US 20060029142 A1 Abstract An improved ingress cancellation filter comprising a Fast Fourier Transform circuit which replaces the analysis filter bank of the prior art to break the incoming signal down into sub bands, an ingress cancellation filter that weights each sub band based upon the probability that the sub band is corrupted by noise, and an inverse Fast Fourier Transform circuit to put the weighted sub bands back together into an output signal and replacing the synthesis filter bank of the prior art. Also, an improved predictor filter which can be used with CDMA circuitry by initializing the predictor filter at the beginning of each spreading interval using the samples received on the first L unused codes of the spreading interval.
Claims(18) 1. A method for weighting samples in a sub band of frequencies in a narrowband excision system for transmissions from a transmitter to a receiver, comprising the steps:
1) calculating the spectral density or average power of the transmitted signal transmitted from a transmitter to a receiver in a sub band of frequencies in a channel between said transmitter and said receiver; 2) calculating the spectral density or average power of the additive noise for said sub band for said a channel between said transmitter and said receiver; 3) dividing the spectral density or average power of said transmitted signal by the sum of the spectral density or average power of said transmitted signal and the spectral density or average power of said additive noise to derive the weighting factor for said sub band; 4) multiplying the values of samples in said sub band times said weighting factor determined in step 3. 2. The method of 3. A method for weighting samples in a sub band of frequencies in a narrowband excision system for transmissions from a plurality of cable modems in a DOCSIS compatible digital data transmission system to a cable modem termination system, comprising the steps:
1) decomposing the signal received over a hybrid fiber coaxial cable system from a cable modem into a plurality of sub bands using a bank of analysis filters or a fast fourier transform calculation circuit; 2) estimating the transmitted signal power in each of a plurality of sub bands of the transmitted signal from a cable modem whose transmissions are being processed; 3) calculating the average received signal power in each sub band of the signal received at said cable modem termination system from a cable modem; 4) for each said sub band, divide the estimated transmitted signal power in said sub band calculated in step 2 by the average received signal power calculated in step 3 to derive the weighting factor for each sub band; and 5) multiply the samples in each sub band by the weighting factor calculated in step 4 for said sub band. 4. The process of 5. The process of 6. The process of 7. The process of 8. The process of 9. The process of 10. The process of A) averaging the received signal power in each sub band; B) computing the sum of the power of all N sub bands; C) subtracting the sum of the power of a predetermined number L of the strongest sub bands from the total power calculated in step B; D) scale the total power calculated in step B by the factor N/(N-L) so as to account for the signal lost by eliminating the signal power of said L strongest sub bands to derive a new total power; and E) for each sub band, scale the total power by a predetermined factor corresponding to the spectral power of the transmit filter in the Kth sub band to derive the transmitted signal power in each sub band. 11. The process of 12. An apparatus comprising:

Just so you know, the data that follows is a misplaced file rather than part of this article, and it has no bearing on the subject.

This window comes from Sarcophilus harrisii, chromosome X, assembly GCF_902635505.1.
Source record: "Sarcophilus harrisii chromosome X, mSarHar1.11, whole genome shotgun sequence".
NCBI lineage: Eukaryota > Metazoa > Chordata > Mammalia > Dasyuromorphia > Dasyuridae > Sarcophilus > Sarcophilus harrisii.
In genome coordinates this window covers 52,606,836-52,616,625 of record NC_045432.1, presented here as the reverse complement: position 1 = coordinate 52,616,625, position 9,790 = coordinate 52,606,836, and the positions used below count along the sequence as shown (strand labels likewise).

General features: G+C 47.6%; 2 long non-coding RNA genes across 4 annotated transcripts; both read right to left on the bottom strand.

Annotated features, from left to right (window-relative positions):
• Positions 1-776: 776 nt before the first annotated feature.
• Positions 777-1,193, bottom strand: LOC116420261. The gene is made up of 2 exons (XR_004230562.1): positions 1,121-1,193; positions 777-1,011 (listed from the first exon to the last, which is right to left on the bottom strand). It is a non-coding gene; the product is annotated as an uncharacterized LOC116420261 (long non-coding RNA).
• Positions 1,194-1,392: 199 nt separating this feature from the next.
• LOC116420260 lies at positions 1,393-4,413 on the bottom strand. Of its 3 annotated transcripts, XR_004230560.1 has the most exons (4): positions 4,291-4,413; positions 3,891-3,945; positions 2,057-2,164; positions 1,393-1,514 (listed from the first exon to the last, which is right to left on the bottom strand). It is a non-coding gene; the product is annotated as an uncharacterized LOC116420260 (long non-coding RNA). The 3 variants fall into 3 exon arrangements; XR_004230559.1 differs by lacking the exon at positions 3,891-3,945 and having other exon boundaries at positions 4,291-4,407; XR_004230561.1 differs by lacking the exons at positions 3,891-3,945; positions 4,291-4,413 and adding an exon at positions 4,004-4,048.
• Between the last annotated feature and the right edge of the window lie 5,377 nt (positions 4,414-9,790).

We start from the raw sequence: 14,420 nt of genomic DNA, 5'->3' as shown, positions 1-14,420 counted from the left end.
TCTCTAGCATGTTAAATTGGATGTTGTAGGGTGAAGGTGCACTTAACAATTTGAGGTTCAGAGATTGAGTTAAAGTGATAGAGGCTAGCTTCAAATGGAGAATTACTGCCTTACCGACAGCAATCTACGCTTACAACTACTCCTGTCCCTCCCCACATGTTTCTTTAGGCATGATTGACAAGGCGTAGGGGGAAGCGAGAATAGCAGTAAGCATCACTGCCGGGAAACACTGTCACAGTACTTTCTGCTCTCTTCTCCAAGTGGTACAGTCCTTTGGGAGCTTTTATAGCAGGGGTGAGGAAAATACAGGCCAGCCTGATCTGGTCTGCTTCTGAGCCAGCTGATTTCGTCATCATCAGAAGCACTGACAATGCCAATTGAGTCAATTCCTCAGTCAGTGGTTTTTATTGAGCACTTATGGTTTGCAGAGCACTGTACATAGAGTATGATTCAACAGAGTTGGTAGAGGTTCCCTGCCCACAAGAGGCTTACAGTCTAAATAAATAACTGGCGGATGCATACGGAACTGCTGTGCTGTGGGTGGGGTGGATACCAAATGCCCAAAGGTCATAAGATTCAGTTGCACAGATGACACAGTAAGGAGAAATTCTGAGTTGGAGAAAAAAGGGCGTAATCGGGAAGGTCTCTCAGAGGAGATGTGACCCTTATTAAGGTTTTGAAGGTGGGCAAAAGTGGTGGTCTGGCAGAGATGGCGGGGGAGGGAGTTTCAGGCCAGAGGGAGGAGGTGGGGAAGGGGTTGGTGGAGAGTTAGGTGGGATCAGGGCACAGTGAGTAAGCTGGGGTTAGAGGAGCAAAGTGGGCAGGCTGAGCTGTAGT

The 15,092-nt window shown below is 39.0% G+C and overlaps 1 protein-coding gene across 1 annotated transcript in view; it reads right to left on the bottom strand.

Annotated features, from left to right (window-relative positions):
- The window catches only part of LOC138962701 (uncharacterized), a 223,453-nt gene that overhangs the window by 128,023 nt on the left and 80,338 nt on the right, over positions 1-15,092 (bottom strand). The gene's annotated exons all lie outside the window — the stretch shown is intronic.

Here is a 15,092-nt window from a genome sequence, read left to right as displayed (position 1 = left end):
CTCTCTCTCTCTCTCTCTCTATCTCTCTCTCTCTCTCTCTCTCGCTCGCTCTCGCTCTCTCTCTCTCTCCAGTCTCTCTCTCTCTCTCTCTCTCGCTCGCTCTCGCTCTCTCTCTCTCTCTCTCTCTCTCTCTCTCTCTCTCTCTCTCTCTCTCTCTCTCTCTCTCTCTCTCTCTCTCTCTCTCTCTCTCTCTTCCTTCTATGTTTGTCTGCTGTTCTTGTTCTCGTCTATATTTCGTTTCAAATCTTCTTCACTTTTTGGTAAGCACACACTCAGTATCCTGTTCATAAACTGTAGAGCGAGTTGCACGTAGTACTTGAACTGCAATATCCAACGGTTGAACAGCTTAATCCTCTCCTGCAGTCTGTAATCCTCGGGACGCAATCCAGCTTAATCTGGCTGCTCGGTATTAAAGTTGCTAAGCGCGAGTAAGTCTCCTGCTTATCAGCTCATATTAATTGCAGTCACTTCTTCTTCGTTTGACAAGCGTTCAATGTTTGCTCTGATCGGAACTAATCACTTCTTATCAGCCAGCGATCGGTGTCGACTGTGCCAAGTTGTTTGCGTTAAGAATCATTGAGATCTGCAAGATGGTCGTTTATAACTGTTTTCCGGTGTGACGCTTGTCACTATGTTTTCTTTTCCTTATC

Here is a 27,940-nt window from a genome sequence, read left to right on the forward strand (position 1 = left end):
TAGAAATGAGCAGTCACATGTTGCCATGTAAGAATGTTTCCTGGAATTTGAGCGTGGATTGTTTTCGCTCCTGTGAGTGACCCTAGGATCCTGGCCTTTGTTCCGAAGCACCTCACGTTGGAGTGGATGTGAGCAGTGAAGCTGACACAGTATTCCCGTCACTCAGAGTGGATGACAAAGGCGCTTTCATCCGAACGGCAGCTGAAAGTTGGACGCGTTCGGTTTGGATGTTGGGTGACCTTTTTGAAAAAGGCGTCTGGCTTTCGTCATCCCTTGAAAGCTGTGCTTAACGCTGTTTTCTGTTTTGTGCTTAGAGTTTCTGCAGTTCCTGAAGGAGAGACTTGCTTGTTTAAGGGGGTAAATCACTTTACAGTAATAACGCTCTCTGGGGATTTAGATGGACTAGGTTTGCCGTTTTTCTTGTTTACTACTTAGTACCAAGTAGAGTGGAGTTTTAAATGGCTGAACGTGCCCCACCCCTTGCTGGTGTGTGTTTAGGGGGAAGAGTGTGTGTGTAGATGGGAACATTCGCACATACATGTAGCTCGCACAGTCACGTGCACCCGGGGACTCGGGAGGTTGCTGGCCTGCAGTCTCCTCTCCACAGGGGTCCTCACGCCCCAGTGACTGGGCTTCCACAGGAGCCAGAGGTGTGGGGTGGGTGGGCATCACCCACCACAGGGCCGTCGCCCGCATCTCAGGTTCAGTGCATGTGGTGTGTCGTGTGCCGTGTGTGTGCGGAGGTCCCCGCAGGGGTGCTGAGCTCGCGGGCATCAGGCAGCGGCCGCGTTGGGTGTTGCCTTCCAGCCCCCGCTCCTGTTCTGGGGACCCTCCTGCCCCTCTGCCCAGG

means for breaking the incoming received signal into a plurality of sub bands; means for calculating a weighting factor for each sub band based upon the difference or ratio between noise power or amplitude squared or just plain amplitude of the noise signal and the signal power or amplitude squared or just plain amplitude of the signal power for said sub band and for multiplying the samples in each sub band by said weighting factor calculated for said sub band; and means for recombining the weighted samples of each sub band to generate an output signal. 13. The apparatus of 14. The apparatus of a FIFO buffer coupled to receive the input stream of samples of the received signal; a finite impulse response filter for multiplying samples output by said FIFO by coefficient values which define a predetermined filter transfer function or pulse shape for said finite impulse response filter; and means for performing a fast fourier transform calculation on samples output from said finite impulse response filter to generate a plurality of output streams of samples, each output stream defining the signal in one sub band. 15. The apparatus of 16. The apparatus of an inverse Fast Fourier Transform calculation circuit coupled to perform an inverse FFT on weighted samples of each sub band; a parallel to serial converter coupled to convert parallel format output of said inverse Fast Fourier Transform calculation circuit to serial format; a first in, first out random access memory (FIFO) coupled to receive and store samples output by said parallel to serial converter; a coefficients read only memory (ROM) for storing coefficients that define a filter transfer function for a sub band; an index generator coupled to supply indexes to said coefficients to said FIFO to control output of samples therefrom and to supply indexes to said ROM to control output of coefficients therefrom; and a multiply and accumulate circuit for multiplying said coefficients times said samples in a predetermined way and summing the results to generate samples that define a reconstructed, filtered output signal. 17. A process for using a predictor filter to help eliminate noise from received samples in code division multiple access circuits, comprising the steps: